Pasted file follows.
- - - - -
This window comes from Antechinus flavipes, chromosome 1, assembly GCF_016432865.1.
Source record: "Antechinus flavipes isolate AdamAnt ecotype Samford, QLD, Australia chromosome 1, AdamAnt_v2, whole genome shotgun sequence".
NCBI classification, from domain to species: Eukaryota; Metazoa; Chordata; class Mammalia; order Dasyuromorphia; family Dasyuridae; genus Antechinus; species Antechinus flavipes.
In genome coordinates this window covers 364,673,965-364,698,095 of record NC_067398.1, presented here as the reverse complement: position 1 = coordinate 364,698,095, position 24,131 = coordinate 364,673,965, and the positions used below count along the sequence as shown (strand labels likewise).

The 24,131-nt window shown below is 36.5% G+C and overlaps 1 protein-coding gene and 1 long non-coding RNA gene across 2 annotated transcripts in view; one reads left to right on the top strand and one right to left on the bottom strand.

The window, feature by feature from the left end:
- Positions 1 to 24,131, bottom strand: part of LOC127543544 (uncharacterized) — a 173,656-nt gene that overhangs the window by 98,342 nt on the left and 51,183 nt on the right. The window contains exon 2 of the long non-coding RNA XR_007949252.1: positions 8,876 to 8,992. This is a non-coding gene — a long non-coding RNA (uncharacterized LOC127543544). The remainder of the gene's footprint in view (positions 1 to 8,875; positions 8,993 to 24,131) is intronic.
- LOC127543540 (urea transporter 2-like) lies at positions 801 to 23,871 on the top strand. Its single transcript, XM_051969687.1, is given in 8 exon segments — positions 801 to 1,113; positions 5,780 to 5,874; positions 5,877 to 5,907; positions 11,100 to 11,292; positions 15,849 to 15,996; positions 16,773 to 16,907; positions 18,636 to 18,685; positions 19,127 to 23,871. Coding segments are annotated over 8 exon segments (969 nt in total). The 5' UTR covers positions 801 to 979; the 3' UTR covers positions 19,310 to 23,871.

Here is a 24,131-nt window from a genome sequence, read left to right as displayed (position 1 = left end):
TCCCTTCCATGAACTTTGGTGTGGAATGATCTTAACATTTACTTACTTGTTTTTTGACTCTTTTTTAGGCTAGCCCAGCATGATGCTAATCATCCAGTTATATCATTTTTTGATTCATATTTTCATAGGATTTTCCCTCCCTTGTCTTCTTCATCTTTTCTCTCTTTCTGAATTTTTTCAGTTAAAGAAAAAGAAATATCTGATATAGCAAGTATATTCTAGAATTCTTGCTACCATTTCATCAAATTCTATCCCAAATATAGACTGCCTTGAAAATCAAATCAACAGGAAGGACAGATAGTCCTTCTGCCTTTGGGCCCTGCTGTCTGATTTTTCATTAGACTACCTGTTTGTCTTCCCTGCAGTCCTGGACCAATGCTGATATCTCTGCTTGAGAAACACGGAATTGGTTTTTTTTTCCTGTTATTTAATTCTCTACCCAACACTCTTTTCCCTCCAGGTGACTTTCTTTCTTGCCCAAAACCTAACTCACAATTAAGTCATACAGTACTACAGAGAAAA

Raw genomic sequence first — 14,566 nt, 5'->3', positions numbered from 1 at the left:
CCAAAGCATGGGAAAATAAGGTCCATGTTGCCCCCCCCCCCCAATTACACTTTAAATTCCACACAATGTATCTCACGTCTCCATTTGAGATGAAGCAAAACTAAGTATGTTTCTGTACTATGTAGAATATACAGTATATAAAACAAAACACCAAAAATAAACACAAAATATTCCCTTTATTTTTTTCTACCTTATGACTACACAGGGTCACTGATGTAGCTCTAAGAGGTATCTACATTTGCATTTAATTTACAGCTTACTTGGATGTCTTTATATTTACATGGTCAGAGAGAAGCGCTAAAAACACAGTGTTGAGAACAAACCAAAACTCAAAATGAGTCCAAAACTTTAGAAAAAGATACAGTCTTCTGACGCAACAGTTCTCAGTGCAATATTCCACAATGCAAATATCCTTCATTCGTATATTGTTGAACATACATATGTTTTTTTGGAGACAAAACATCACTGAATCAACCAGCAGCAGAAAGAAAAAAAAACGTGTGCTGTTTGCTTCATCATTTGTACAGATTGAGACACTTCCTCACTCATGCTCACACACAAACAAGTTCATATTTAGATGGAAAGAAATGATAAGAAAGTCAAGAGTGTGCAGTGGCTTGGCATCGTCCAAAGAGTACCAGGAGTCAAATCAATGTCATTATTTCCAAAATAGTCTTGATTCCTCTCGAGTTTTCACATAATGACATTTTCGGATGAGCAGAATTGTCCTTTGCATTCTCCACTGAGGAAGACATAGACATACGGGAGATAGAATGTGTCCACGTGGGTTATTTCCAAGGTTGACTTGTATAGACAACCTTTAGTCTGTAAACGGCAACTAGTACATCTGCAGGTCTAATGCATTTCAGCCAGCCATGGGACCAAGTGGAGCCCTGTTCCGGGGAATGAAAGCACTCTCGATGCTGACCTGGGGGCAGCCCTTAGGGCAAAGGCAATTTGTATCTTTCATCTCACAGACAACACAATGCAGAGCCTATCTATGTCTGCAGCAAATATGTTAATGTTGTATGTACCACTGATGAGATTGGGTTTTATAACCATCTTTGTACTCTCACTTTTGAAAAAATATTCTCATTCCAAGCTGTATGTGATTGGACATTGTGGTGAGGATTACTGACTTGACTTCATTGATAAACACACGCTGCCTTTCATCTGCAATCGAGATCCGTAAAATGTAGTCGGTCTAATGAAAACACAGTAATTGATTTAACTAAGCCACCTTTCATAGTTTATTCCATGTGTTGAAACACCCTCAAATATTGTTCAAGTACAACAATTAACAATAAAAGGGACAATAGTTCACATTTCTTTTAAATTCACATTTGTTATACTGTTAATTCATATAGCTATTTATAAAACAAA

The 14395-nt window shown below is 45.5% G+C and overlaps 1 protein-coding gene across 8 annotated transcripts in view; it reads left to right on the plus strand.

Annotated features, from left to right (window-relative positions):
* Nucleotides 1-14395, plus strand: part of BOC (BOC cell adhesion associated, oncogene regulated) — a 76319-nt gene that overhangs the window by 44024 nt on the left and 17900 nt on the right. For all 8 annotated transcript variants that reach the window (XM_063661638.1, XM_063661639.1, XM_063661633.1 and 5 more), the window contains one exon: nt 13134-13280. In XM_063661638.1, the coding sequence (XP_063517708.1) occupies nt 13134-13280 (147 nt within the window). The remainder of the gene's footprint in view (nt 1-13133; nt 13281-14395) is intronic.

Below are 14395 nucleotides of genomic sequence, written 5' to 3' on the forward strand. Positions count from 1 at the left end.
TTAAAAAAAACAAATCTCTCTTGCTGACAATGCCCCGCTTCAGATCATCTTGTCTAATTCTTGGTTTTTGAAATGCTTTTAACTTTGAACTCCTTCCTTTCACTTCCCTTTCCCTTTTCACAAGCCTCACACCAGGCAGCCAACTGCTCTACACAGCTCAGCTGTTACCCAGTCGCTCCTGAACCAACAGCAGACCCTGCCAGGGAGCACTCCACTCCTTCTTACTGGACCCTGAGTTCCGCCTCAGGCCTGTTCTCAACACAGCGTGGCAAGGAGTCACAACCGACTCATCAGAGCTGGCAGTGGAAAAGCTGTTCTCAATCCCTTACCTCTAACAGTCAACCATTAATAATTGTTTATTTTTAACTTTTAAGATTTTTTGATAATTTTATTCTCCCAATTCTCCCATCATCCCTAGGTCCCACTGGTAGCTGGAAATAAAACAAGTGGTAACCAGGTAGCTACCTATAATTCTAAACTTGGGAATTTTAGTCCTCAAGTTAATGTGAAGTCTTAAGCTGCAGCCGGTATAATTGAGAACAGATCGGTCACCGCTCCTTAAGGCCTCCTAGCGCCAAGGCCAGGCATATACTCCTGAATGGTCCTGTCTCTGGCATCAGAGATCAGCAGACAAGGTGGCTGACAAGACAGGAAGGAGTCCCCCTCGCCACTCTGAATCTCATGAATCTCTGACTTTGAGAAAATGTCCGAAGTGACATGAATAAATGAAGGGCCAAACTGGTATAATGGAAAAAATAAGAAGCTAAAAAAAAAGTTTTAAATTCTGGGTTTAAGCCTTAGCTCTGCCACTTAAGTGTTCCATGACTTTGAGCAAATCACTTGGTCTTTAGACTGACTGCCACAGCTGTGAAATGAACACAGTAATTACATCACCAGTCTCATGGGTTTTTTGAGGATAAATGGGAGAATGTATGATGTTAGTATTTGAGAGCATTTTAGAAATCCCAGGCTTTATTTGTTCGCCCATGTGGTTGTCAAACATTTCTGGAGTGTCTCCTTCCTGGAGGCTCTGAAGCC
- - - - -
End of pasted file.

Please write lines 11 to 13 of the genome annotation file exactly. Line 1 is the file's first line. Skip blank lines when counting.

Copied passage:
Raw genomic sequence first — 14,566 nt, 5'->3', positions numbered from 1 at the left:
CCAAAGCATGGGAAAATAAGGTCCATGTTGCCCCCCCCCCCCAATTACACTTTAAATTCCACACAATGTATCTCACGTCTCCATTTGAGATGAAGCAAAACTAAGTATGTTTCTGTACTATGTAGAATATACAGTATATAAAACAAAACACCAAAAATAAACACAAAATATTCCCTTTATTTTTTTCTACCTTATGACTACACAGGGTCACTGATGTAGCTCTAAGAGGTATCTACATTTGCATTTAATTTACAGCTTACTTGGATGTCTTTATATTTACATGGTCAGAGAGAAGCGCTAAAAACACAGTGTTGAGAACAAACCAAAACTCAAAATGAGTCCAAAACTTTAGAAAAAGATACAGTCTTCTGACGCAACAGTTCTCAGTGCAATATTCCACAATGCAAATATCCTTCATTCGTATATTGTTGAACATACATATGTTTTTTTGGAGACAAAACATCACTGAATCAACCAGCAGCAGAAAGAAAAAAAAACGTGTGCTGTTTGCTTCATCATTTGTACAGATTGAGACACTTCCTCACTCATGCTCACACACAAACAAGTTCATATTTAGATGGAAAGAAATGATAAGAAAGTCAAGAGTGTGCAGTGGCTTGGCATCGTCCAAAGAGTACCAGGAGTCAAATCAATGTCATTATTTCCAAAATAGTCTTGATTCCTCTCGAGTTTTCACATAATGACATTTTCGGATGAGCAGAATTGTCCTTTGCATTCTCCACTGAGGAAGACATAGACATACGGGAGATAGAATGTGTCCACGTGGGTTATTTCCAAGGTTGACTTGTATAGACAACCTTTAGTCTGTAAACGGCAACTAGTACATCTGCAGGTCTAATGCATTTCAGCCAGCCATGGGACCAAGTGGAGCCCTGTTCCGGGGAATGAAAGCACTCTCGATGCTGACCTGGGGGCAGCCCTTAGGGCAAAGGCAATTTGTATCTTTCATCTCACAGACAACACAATGCAGAGCCTATCTATGTCTGCAGCAAATATGTTAATGTTGTATGTACCACTGATGAGATTGGGTTTTATAACCATCTTTGTACTCTCACTTTTGAAAAAATATTCTCATTCCAAGCTGTATGTGATTGGACATTGTGGTGAGGATTACTGACTTGACTTCATTGATAAACACACGCTGCCTTTCATCTGCAATCGAGATCCGTAAAATGTAGTCGGTCTAATGAAAACACAGTAATTGATTTAACTAAGCCACCTTTCATAGTTTATTCCATGTGTTGAAACACCCTCAAATATTGTTCAAGTACAACAATTAACAATAAAAGGGACAATAGTTCACATTTCTTTTAAATTCACATTTGTTATACTGTTAATTCATATAGCTATTTATAAAACAAA

The 14395-nt window shown below is 45.5% G+C and overlaps 1 protein-coding gene across 8 annotated transcripts in view; it reads left to right on the plus strand.